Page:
What I wasn’t so keen on:

Not much, although Virgil was a little stereotypical as the ‘damaged cop’ who drinks too much and has let himself go, and there were one or two points where the book felt a teensy bit too preachy and intense on the subject of elephants and how they’re treated, particularly in the first half of the book. I think the editor needed to be a little more zealous here.

I suspect there will be people out there who don’t like the ending of this book, feeling it’s much less grounded in normal human lives than a usual Picoult wrap-up (I can’t explain in more detail without spoilers!). I thought it was clever, though, and found it believable in the context of a belief system I don’t believe in – i.e. it’s no different, for me, than reading a book in which a character is healed by their belief in Christianity. Just because I don’t believe that can happen, doesn’t mean I can’t read a book in which it supposedly does.

Overall, for me, a big fat winner! 🙂


Book Review: Moth Girls by Anne Cassidy

This one was a library borrow. 🙂

moths girls

About the Author (official bio):

Anne Cassidy was born in London in 1952. She was an awkward teenager who spent the Swinging Sixties stuck in a convent school trying, dismally, to learn Latin. She was always falling in love and having her heart broken. She worked in a bank for five years until she finally grew up. She then went to college before becoming a teacher for many years. In 2000 Anne became a full-time writer, specialising in crime stories and thrillers for teenagers. In 2004 LOOKING FOR JJ was published to great acclaim, going on to be shortlisted for the 2004 Whitbread Prize and the 2005 Carnegie Medal. Follow Anne at or on Twitter: @annecassidy6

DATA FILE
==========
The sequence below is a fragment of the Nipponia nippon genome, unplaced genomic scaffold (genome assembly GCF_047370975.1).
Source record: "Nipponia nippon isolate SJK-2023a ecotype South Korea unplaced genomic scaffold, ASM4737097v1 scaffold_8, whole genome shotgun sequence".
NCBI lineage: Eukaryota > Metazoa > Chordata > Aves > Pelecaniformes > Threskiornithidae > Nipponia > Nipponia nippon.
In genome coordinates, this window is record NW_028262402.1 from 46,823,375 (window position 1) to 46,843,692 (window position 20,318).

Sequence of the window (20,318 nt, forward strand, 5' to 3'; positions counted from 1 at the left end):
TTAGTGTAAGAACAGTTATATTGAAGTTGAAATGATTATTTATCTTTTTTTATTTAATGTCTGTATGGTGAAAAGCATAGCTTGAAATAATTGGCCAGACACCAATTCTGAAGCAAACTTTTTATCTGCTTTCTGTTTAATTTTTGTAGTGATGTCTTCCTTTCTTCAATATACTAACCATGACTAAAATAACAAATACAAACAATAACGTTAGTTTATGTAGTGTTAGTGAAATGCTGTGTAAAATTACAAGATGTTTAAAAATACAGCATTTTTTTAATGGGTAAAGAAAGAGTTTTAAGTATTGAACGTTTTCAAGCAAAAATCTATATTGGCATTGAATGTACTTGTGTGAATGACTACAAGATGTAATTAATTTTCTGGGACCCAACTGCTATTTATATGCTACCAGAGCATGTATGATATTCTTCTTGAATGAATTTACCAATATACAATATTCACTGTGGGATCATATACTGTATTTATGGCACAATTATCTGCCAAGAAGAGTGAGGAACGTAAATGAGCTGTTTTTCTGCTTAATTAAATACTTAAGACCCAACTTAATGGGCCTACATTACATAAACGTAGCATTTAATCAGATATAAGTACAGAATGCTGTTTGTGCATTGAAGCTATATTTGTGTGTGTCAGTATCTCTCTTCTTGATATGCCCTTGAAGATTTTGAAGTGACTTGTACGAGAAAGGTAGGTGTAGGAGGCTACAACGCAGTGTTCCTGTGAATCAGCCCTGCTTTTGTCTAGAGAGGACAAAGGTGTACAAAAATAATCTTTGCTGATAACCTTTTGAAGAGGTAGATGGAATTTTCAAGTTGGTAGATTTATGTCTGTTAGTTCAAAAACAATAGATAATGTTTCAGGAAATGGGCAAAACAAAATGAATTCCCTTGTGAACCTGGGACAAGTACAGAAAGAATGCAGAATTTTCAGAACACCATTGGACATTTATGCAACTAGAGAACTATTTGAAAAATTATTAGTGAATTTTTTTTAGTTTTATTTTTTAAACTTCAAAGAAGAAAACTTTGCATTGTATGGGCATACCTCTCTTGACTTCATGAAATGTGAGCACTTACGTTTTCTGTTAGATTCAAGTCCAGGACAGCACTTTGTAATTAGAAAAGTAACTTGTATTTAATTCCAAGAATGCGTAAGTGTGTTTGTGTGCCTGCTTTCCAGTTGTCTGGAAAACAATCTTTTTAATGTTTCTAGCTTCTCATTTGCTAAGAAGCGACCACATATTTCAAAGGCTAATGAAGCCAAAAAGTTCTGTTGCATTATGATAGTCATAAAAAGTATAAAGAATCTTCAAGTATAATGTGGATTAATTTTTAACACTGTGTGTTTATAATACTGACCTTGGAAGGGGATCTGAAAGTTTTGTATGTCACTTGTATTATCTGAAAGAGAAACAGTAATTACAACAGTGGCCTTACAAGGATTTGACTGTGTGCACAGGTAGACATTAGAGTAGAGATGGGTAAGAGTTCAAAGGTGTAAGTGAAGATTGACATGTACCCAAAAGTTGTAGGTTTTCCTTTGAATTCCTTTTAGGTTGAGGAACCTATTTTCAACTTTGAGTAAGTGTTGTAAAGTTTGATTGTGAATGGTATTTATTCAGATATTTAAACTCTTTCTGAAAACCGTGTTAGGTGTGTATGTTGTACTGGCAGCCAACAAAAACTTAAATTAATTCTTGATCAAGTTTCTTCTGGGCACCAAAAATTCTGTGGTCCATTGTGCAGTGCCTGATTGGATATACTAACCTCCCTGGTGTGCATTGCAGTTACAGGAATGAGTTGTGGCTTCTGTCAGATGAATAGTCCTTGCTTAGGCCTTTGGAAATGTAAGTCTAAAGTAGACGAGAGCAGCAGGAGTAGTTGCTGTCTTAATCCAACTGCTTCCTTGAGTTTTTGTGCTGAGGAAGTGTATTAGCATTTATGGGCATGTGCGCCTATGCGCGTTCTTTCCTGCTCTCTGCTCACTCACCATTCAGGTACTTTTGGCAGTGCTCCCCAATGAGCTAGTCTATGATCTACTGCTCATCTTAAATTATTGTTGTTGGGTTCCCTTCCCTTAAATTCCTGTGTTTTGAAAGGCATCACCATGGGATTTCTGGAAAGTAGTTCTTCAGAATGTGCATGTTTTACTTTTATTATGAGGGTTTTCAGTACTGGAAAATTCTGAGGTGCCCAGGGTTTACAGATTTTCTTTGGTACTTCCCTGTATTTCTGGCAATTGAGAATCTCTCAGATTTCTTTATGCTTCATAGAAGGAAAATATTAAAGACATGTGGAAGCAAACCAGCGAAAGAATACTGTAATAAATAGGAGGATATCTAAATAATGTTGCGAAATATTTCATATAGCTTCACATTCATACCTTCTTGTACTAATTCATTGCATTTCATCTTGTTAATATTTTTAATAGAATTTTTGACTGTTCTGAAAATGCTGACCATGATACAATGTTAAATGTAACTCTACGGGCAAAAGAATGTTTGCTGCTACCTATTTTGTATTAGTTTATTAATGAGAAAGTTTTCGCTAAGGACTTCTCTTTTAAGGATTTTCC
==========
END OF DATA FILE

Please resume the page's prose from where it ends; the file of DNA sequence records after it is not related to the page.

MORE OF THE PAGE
About The Book:

Moth Girls focuses on Mandy as she lives with the guilt of what she didn’t reveal when her two friends, Tina and Petra, went missing five years ago. But were they really her friends? As she begins to recall more of the events that lead up to their disappearance, we are shown a girl who was very much a third wheel, desperately trying to squeeze her way into a close friendship between two girls.

Gradually, Mandy pieces together what really happened on that fateful night; the night Tina dared them to visit the mysterious house that drew her to it like a moth to a flame. And when she does, the truth and her part in what happened are not what she expected.

What I liked:

I liked the plot and the twist, and thought the relationship between the three 12-year-old girls was very well rendered and believable (although they did seem to belong more to my teen years than now; their lifestyle and dialogue felt quite dated). Petra and Zofia are sympathetic and well-drawn characters whom we begin to care about – more so, perhaps, than we care about Mandy. The build-up of tension is very good too as we go back and forth between now and the past, and there’s satisfaction in feeling that for some characters, at least, there is closure and a happier, if not happy, ending.